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For Giants fans, there are surprisingly a few areas for concern heading into the 2012 season.
While a Super Bowl trophy certainly suffices through the spring, the early months of winter tend to bring entirely new expectations in New York.
Heading into the first preseason game of the year, questions still remain about the tight end, left tackle and running back positions.
The days of Jeremy Shockey and Kevin Boss catching passes from Eli Manning are over. But perhaps the Giants' front office wishes otherwise. With less than one month until the season opener against Dallas, New York's first option at tight end will be Bear Pascoe.
Oftentimes, fans tend to underestimate the importance that a solid tight end has to an offense. Shockey and Boss both performed in New York and showed fans how valuable a reliable receiver can be to a relatively inconsistent passing game. Now, they're with other teams, and the Giants hope someone from within can step up. Especially given the Giants' lack of depth at WR.
Another area for concern can be found at the running back position. With Brandon Jacobs now on the west coast, Ahmad Bradshaw will likely see a bulk of the carries early on.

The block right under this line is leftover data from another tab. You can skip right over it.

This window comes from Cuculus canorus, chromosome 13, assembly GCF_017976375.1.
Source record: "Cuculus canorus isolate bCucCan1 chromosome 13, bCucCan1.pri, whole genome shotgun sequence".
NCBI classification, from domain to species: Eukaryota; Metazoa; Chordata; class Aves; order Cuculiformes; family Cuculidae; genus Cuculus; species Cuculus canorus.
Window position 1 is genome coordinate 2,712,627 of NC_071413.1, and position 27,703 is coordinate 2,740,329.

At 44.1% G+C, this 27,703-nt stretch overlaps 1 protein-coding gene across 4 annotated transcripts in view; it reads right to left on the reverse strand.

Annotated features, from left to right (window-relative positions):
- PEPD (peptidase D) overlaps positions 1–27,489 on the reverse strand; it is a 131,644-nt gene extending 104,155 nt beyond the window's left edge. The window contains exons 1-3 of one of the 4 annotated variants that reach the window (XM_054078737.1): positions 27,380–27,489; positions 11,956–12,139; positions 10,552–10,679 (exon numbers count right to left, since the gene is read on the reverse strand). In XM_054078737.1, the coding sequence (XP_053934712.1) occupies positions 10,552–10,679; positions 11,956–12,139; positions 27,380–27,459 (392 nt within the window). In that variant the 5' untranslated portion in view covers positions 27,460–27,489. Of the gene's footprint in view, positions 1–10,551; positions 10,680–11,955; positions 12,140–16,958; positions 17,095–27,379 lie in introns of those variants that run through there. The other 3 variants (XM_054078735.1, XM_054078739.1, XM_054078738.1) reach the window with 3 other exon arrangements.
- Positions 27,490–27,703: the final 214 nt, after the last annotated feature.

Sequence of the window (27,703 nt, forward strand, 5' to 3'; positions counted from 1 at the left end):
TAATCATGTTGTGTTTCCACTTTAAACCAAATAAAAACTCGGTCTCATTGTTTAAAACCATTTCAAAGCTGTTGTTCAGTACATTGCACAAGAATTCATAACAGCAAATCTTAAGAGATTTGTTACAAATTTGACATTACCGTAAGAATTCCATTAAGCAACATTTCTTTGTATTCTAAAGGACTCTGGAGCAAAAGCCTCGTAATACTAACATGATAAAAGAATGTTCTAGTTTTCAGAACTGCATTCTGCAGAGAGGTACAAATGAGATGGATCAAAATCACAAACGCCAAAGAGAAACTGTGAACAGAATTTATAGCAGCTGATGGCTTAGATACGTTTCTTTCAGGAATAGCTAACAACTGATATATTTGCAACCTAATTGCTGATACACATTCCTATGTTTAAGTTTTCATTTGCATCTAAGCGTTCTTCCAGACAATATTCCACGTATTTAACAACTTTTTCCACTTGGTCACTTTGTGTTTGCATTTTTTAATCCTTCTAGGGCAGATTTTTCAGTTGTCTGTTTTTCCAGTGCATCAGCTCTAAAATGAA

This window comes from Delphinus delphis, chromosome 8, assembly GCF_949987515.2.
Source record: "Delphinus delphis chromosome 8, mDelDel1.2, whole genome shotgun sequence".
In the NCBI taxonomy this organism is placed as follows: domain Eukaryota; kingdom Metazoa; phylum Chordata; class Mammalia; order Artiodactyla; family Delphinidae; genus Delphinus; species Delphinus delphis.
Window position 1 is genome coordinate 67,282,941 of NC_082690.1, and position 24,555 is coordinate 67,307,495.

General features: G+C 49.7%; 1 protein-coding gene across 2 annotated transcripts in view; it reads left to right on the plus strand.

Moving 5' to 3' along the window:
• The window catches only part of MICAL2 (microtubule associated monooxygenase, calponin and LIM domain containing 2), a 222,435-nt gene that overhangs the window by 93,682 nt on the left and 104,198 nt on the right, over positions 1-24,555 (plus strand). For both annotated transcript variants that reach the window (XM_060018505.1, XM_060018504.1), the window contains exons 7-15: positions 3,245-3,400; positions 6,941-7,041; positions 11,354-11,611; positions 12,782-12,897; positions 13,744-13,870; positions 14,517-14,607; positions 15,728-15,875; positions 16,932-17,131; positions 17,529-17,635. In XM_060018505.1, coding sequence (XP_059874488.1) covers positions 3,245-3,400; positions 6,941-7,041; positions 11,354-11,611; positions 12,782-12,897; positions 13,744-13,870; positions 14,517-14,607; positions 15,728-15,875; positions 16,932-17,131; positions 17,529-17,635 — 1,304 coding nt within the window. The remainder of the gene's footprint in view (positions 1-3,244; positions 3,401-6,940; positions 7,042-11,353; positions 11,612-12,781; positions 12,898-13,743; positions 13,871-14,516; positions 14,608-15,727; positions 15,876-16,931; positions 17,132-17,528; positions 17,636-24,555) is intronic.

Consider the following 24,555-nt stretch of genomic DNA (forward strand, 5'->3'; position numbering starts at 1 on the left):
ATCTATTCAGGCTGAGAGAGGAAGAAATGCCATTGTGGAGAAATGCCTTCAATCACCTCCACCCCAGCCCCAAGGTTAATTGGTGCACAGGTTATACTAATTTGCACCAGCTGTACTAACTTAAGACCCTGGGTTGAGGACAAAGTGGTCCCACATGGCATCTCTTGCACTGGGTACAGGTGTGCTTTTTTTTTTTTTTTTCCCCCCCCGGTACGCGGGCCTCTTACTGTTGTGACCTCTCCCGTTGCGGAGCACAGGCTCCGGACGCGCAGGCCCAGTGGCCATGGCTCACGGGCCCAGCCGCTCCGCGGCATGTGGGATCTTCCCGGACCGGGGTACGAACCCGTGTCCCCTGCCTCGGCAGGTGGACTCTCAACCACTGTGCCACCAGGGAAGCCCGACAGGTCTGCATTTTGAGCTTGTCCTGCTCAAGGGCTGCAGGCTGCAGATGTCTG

But in the modern NFL, everyone knows that you need more than one guy taking handoffs from the quarterback.
I think the likeliest candidate to claim the second-string running back position is the rookie tailback out of Virginia Tech. David Wilson, the Giants' recent first-round draft pick, is competing with D.J. Ware and Da'Rel Scott to back up Bradshaw in New York's backfield.
But the Giants' uncertainties extend beyond the running back position. Will Beatty comes into camp as the frontrunner for the left tackle position. However, a rather serious eye injury forced him to miss the last six games of the 2011 season and left New York with little consistency on the front line.
Reportedly, Beatty did show up to camp a bit lighter this season, showing signs that he is ready to step up and take the starting job. But if the Giants are going to have any success in a competitive NFC East, they must be able to run the ball to both sides.